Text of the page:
Monday, April 1, 2013

Hot News: Haiku/Tanka Reprinted in 15 E-Papers

                                                                                      drunk on reading
                                                                                      The Neverending Story
                                                                                      shapes of this spring night         

I just finished reading  A Companion to Poetic Genre (first edition, 2012), "a collection of essays that examines genres and forms with longer traditions in English (p. 281)." In the book, there is a chapter (pp. 277-92), entitled "In a Sea of Indeterminacy: Fourteen Ways of Looking at Haiku," on the haiku aesthetics. The following is an excerpt from Peter Harris's essay (note: His analysis of Scott Metz's one-line haiku is done in a professionally excellent way, and it will be analyzed in my forthcoming "Poetic Musings" post, which deals with one-line haiku)

... the over-elastic term haiku, a word that in mid 2011 garners over 50 million hits in an instant search.

The undifferentiated deluge of haiku has caused some literary journals to refuse to consider haiku for publication. Most haiku are published in specialist journals -- Modern Haiku and Frogpond -- to take two prominent examples -- that serves a population almost hermetically sealed off from mainstream poetry. Arguably, the specialist publish the most accomplished haiku. This paradox of haiku's ubiquity and marginalization provides an interesting window on the ideology of poetic fashion.

Below is my answer, an excerpt from my Lynx interview with Jane Reichhold:

L: What do you feel we as haiku or tanka writers need to do to get these forms more accepted by the mainstream poetry world?

CL: In terms of defining what poetry is, there is an asymmetric power relationship between the mainstream poetry world and the haiku/tanka community. It’s difficult to change their perception of haiku/tanka in a top-down manner. In my view, the most effective way of reversing this unbalanced relationship is to adopt a bottom-up approach; that is to consolidate and expand our readership base through online publishing and social networking sites. If there are more people who love reading/writing haiku and tanka, the mainstream poetry world will eventually open their main gate to haiku and tanka poets. This approach to reversing the asymmetric power relationship has been demonstrated in the case of the power transfer from traditional media, such as news papers, TV, and books, to online and social media....Most importantly, living in a hectic society, most people now only have a short attention span. If they are interested in reading something meaningful, I think short verse forms, such as haiku and tanka, will become more and more popular.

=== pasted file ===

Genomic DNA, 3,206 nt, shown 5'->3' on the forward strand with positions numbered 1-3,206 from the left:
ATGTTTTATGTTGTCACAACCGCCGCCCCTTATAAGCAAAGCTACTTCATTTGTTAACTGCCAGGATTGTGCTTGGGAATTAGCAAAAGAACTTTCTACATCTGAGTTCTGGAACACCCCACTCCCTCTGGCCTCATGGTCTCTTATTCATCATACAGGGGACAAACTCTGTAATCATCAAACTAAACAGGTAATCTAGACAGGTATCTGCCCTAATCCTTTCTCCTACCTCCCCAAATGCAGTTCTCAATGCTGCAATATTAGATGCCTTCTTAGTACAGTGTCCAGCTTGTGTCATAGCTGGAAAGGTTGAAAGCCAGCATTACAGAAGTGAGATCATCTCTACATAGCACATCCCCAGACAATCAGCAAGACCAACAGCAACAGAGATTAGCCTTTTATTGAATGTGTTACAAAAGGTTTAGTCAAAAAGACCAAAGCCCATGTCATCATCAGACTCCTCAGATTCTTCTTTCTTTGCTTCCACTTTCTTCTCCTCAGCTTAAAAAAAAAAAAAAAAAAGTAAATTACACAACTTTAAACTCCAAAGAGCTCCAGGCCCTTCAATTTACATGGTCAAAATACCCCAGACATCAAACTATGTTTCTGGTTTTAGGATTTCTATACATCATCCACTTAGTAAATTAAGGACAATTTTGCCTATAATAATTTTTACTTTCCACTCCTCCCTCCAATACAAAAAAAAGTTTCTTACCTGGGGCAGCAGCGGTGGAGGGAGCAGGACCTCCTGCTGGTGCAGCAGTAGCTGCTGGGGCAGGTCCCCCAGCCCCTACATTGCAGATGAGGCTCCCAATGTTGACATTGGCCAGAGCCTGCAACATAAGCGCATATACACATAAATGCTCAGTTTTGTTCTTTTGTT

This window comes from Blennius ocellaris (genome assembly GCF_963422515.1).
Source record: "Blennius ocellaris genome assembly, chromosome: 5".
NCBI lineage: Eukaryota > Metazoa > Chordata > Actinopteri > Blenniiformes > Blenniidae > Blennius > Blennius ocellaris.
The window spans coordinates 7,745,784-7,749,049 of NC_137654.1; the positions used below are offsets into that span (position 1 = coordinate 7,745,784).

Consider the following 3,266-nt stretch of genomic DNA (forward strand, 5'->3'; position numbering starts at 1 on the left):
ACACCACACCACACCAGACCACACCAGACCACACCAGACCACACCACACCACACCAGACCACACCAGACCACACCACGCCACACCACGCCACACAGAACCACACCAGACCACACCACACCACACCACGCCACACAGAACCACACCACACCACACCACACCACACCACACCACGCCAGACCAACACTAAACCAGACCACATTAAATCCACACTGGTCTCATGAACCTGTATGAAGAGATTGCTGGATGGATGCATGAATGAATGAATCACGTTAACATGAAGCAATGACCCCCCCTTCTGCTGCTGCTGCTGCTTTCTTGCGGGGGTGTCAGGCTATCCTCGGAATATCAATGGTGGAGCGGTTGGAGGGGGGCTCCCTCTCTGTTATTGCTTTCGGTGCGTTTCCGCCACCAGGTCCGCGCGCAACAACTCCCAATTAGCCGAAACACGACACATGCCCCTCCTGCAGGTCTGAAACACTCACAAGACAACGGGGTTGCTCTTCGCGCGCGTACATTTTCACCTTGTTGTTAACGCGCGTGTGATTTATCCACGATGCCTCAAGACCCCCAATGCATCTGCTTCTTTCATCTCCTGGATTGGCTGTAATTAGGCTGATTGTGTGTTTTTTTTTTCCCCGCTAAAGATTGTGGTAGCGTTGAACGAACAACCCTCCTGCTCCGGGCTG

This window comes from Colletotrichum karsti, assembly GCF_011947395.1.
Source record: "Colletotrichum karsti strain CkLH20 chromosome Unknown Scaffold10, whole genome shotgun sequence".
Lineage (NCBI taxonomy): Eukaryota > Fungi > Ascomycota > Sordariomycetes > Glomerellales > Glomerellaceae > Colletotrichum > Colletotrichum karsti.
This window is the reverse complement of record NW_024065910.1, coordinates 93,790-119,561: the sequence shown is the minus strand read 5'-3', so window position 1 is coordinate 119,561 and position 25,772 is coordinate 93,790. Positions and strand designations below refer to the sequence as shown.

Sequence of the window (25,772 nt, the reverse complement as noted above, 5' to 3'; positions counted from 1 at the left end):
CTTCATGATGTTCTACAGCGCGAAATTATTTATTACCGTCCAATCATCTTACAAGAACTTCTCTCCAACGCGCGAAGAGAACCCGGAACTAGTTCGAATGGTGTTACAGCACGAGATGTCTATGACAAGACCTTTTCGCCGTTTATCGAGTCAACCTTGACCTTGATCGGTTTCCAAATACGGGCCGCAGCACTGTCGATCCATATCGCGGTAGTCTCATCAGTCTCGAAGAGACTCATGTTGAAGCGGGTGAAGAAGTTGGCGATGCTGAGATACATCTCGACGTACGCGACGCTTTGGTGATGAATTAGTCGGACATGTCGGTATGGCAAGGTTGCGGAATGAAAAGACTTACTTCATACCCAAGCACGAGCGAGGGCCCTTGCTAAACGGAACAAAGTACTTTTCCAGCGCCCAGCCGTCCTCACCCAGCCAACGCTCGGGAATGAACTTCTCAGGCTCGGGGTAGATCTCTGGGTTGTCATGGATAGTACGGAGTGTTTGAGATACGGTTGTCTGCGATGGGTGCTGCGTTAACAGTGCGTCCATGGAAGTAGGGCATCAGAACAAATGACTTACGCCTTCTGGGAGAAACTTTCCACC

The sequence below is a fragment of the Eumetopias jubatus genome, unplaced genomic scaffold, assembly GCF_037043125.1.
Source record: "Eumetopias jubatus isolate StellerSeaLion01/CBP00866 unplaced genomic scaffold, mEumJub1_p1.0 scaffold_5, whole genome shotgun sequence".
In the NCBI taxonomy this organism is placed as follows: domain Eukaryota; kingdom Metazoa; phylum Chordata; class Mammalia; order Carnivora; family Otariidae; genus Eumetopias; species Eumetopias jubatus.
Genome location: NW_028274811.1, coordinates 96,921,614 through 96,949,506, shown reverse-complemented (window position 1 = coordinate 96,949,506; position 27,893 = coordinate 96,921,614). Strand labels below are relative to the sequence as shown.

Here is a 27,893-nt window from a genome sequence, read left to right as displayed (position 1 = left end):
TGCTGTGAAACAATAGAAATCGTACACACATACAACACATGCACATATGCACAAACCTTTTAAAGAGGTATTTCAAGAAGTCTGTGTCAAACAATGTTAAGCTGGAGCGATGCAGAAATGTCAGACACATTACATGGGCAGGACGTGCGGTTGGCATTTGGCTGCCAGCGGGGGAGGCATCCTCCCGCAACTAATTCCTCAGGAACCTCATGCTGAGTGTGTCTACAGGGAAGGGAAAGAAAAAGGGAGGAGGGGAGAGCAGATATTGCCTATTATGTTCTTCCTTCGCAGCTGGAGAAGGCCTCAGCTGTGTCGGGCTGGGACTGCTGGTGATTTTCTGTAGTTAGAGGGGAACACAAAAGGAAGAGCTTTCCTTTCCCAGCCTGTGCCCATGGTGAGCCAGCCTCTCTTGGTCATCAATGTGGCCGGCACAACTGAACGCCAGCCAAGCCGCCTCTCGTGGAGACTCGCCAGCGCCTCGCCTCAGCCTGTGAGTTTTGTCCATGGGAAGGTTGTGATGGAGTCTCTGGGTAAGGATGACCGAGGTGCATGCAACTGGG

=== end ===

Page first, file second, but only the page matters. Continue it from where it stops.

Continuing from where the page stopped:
Today, Easter Monday, is a good day to announce good news:

NeverEnding Story has 152 pageviews/per day, and most importantly, there are 15 e-papers that regularly reprint the haiku and tanka published on NeverEnding Story. The newest members are as follows:

13 #Haiku Today, edited by Wendy o_O
14 The SPOT #poetry Paper, edited by Xhabir M. Deralla
15 The Poet Daily, edited by Bradley Howington

Updated, April 1

Now, the newest member is Shiv’s Poetry Journal, edited by Shiv.

Updated, April 4

The newest members are  Haiku Review (edited by David Rheins) and the Weekly World Haiku News (edited by Haiku Crew)

Updated, April 6

Poems & Ponderings (edited by Nickers and Ink) and Poetry Lifetimes (edited by Sara Russell) now are the newest members.

Updated, April 9

The Wounded Warrior Poetry Daily, edited by Jan "Beyond Survivor," is the newest member.

Note: The Neverending Story (German: Die unendliche Geschichte) is a German fantasy novel by Michael Ende, first published in 1979. The standard English translation, by Ralph Manheim, was first published in 1983. The novel was later adapted into several films. --an excerpt from the Wikipedia entry, "The Neverending Story."


  1. I’ve been tweeting my published work for 3 years, and found more and more Twitter users use hashtags such as #poetry, #micropoetry, #haiku, #tanka, #gogyohka, #gpoem, #5lines,..etc, to indicate their tweets are short poems.

    For further information, see M. Kei, “The Topsy Turvy World of Micropoetry on Twitter,” Atlas Poetica, 9, Summer 2011

  2. 16 Shiv’s Poetry Journal, edited by Shiv

  3. 17 Haiku Review, edited by David Rheins

    18 The Weekly World Haiku News, edited by Haiku Crew

  4. 19 Poems & Ponderings, edited by Nickers and Ink

    20 Poetry Lifetimes, edited by Sara Russell

  5. 21 The Wounded Warrior Poetry Daily, edited by Jan "Beyond Survivor,"